But they say it's a bad idea to fly when you have a sinus infection. And they are right.
For a lifelong hypochondriac, I'm strangely oblivious when I'm actually sick. I must be too busy worrying that I'm dying to notice that I'm ill. In September, I felt tired and draggy for weeks. It was hard to take a deep breath. Brisk walks and stairs left me winded. I assumed it was, you know, the usual: leukemia, lung cancer, myeloma. A vitamin deficiency or thyroid problem if I were lucky. My doctor ordered blood tests, which came back normal. I felt relieved, but not better.
One night, in bed, I noticed that my chest felt tight. Asthma! I used my inhaler, and felt instant relief. How stupid! I've had asthma for 15 years. To be fair, I usually get the kind that makes you cough like a consumptive, and it hits me only about every other year. But asthma always feels like asthma. It shouldn't have taken me a month of misery to figure it out.
For several days before this trip, I had classic symptoms of a sinus infection, which I ignored. I had mild facial pain and pressure, a vague headache, a non-working nostril, and some gorier aspects that I won't detail. It didn't dawn on me that I was ill until a few hours before our flight. I called my allergist, and she prescribed 10 days of antibiotics. She warned me that the pills might make me feel terrible, and said I'd better not start them until after my flight. I agreed. How bad could a little sinus problem be?
By the end of our 7-hour flight, I was a wreck. It was 1 am, and I was exhausted, like everyone else stuffed into coach class. Dehydrated, and breathing through my mouth because my nose was blocked. And I'd developed one of those headaches that makes you sick to your stomach. We hiked through DeGaulle, which was stiflingly hot, and stood in an endless customs line with people from four other international flights. I suppose that, if there is a hell, I'll probably have to go there. And I will spend a lot of my time there waiting in long lines of international cohorts in similarly furnace-like conditions.
Besides thinking about hell, I had ample time to consider the possible repercussions of puking on a customs agent. I was grateful that mine didn't ask questions. I felt quiet waves of nausea as we waited, and waited, for our bags. I dug out the tube of Tums in my purse. Until then, I was worried that eating some would make me feel even worse, but something had to be done.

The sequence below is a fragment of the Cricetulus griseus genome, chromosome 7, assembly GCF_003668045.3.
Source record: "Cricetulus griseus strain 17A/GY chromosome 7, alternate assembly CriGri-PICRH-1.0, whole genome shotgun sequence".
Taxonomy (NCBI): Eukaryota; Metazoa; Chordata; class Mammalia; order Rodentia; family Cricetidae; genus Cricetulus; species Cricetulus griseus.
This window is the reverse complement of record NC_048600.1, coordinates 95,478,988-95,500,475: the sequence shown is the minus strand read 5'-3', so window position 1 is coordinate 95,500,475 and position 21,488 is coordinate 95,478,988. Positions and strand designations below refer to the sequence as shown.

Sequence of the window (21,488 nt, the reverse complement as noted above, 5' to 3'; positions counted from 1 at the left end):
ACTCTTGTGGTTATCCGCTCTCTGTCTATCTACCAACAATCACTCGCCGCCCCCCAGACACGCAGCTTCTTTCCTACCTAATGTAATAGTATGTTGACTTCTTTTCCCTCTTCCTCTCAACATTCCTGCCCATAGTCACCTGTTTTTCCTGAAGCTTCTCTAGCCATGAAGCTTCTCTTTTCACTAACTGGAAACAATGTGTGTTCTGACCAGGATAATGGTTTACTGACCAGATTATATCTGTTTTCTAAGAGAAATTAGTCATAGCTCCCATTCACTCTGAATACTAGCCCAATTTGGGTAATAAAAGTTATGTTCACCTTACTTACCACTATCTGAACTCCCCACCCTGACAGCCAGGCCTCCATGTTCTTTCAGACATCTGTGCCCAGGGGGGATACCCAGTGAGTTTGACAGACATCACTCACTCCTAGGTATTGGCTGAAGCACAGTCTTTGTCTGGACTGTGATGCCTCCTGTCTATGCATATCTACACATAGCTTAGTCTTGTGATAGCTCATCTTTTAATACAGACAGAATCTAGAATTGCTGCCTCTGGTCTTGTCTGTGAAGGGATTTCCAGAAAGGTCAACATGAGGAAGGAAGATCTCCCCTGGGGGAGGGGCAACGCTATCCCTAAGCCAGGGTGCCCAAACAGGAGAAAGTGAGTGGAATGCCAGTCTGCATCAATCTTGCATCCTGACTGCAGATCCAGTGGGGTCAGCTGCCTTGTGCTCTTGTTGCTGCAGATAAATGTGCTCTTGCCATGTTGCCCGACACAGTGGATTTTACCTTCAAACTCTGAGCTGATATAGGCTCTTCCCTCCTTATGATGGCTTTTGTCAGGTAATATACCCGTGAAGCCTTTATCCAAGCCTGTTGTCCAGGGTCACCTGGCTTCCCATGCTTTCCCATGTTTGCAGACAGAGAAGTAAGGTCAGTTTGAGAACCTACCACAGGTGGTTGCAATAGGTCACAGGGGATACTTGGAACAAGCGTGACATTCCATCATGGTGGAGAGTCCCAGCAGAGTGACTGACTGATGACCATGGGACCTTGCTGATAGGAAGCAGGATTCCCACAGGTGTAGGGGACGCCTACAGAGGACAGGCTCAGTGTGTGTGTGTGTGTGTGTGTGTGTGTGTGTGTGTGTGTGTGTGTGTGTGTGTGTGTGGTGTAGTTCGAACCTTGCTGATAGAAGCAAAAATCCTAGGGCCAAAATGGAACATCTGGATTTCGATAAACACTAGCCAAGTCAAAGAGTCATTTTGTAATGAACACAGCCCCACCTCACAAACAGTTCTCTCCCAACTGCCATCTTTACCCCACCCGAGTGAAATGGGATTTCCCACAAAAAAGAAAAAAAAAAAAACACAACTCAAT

Fortunately, this was the first time we didn't have to haul our bags onto a crowded train into Paris and then take a couple of metros. There was a car service waiting to take us to a small hotel, to nap until it was time for the train to Avignon. I have never been so pampered on a trip — and I never needed it more. I felt too awful to say a single word or keep my eyes open as our car sat in traffic. At one point, I felt strong enough to look out the window and hallucinated a calming view of the ocean for several miles; the water was brownish, the waves were small. There is no water at all on the way to Paris from the airport. But I appreciated it anyway.
We arrived at a small, modern hotel, and I collapsed in my clothes and passed out. I awoke a couple of hours later, drank bottled water, took Advil, and slept a little more. By lunchtime, I felt great! There is nothing worse than being sick when you are in transit, and there is no better feeling than waking up and not feeling sick anymore. We showered and headed out to explore. We were in the Bastille neighborhood, and I headed straight for the green neon cross of the nearest pharmacy.
With pointing, gesturing, and horrible French, I asked if they had anything "local" to treat a sinus "maladie." French pharmacies are not like CVS. They are packed with mysterious natural, homeopathic, and herbal remedies that the FDA doesn't let us have over here. I knew there were alternatives to antibiotics. How could I take those pills now — and risk getting sick again? The pharmacist handed me a little package of Euvanol nasal spray, saying it contained "essential oils." I handed over my Euros, and bought three chic French toothbrushes while I was at it.
Then we found a boulangerie and split a baguette sandwich, like these:
Then I spotted some enormous pistachio eclairs. I said I was feeling better! And just try finding anything like this in Boston. It was eclair nirvana:
After that, I was in the mood for something light, so I had one (just one) of these sugar-dusted almond croissants:
Lest you think I was on some sort of binge, let me assure you that this is a normal amount of pastry for me at any given hour in Paris. I passed up many other gorgeous delicacies, including what you see below. (I passed on them because I was looking for a crèperie. Too bad I didn't find one.)
We went back to our room to collect our bags for the taxi to the train station. I sprayed Euvanol into each nostril. It's a wet spray, consisting of oil of geranium, benzalkonium bromide, camphor, and something called melaleuca oil. The instructions said to use it four to six times a day.
Most of it ran straight out of my nose — some right away, the rest at the worst possible times. But it still helped a lot. I could breathe! But this trip will always be remembered as the camphor-flavored one. Everything smelled and tasted like mothballs for hours after I used that stuff.
The only remedy, of course, was pastry.